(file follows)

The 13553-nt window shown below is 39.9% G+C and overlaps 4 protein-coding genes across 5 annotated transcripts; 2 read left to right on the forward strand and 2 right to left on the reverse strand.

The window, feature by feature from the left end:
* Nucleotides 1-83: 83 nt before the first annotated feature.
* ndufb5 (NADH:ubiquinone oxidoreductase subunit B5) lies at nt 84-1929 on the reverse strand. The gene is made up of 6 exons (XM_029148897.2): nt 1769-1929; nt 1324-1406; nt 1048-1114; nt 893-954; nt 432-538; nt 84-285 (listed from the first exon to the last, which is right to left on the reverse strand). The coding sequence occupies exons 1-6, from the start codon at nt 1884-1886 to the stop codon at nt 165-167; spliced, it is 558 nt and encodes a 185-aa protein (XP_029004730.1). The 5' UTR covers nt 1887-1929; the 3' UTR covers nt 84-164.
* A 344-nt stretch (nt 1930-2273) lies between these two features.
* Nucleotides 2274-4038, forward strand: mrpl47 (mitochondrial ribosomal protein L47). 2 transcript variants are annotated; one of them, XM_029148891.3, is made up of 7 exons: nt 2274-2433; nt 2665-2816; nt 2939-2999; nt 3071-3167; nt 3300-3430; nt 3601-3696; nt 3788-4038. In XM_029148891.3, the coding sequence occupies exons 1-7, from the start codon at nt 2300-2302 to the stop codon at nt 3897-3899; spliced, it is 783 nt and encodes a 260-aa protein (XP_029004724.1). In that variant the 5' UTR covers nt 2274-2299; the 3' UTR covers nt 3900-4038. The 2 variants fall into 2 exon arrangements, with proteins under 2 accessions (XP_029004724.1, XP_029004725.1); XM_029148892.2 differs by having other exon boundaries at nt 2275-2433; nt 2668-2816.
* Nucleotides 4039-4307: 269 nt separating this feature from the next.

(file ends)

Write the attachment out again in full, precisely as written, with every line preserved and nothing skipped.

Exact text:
The 13553-nt window shown below is 39.9% G+C and overlaps 4 protein-coding genes across 5 annotated transcripts; 2 read left to right on the forward strand and 2 right to left on the reverse strand.

The window, feature by feature from the left end:
* Nucleotides 1-83: 83 nt before the first annotated feature.
* ndufb5 (NADH:ubiquinone oxidoreductase subunit B5) lies at nt 84-1929 on the reverse strand. The gene is made up of 6 exons (XM_029148897.2): nt 1769-1929; nt 1324-1406; nt 1048-1114; nt 893-954; nt 432-538; nt 84-285 (listed from the first exon to the last, which is right to left on the reverse strand). The coding sequence occupies exons 1-6, from the start codon at nt 1884-1886 to the stop codon at nt 165-167; spliced, it is 558 nt and encodes a 185-aa protein (XP_029004730.1). The 5' UTR covers nt 1887-1929; the 3' UTR covers nt 84-164.
* A 344-nt stretch (nt 1930-2273) lies between these two features.
* Nucleotides 2274-4038, forward strand: mrpl47 (mitochondrial ribosomal protein L47). 2 transcript variants are annotated; one of them, XM_029148891.3, is made up of 7 exons: nt 2274-2433; nt 2665-2816; nt 2939-2999; nt 3071-3167; nt 3300-3430; nt 3601-3696; nt 3788-4038. In XM_029148891.3, the coding sequence occupies exons 1-7, from the start codon at nt 2300-2302 to the stop codon at nt 3897-3899; spliced, it is 783 nt and encodes a 260-aa protein (XP_029004724.1). In that variant the 5' UTR covers nt 2274-2299; the 3' UTR covers nt 3900-4038. The 2 variants fall into 2 exon arrangements, with proteins under 2 accessions (XP_029004724.1, XP_029004725.1); XM_029148892.2 differs by having other exon boundaries at nt 2275-2433; nt 2668-2816.
* Nucleotides 4039-4307: 269 nt separating this feature from the next.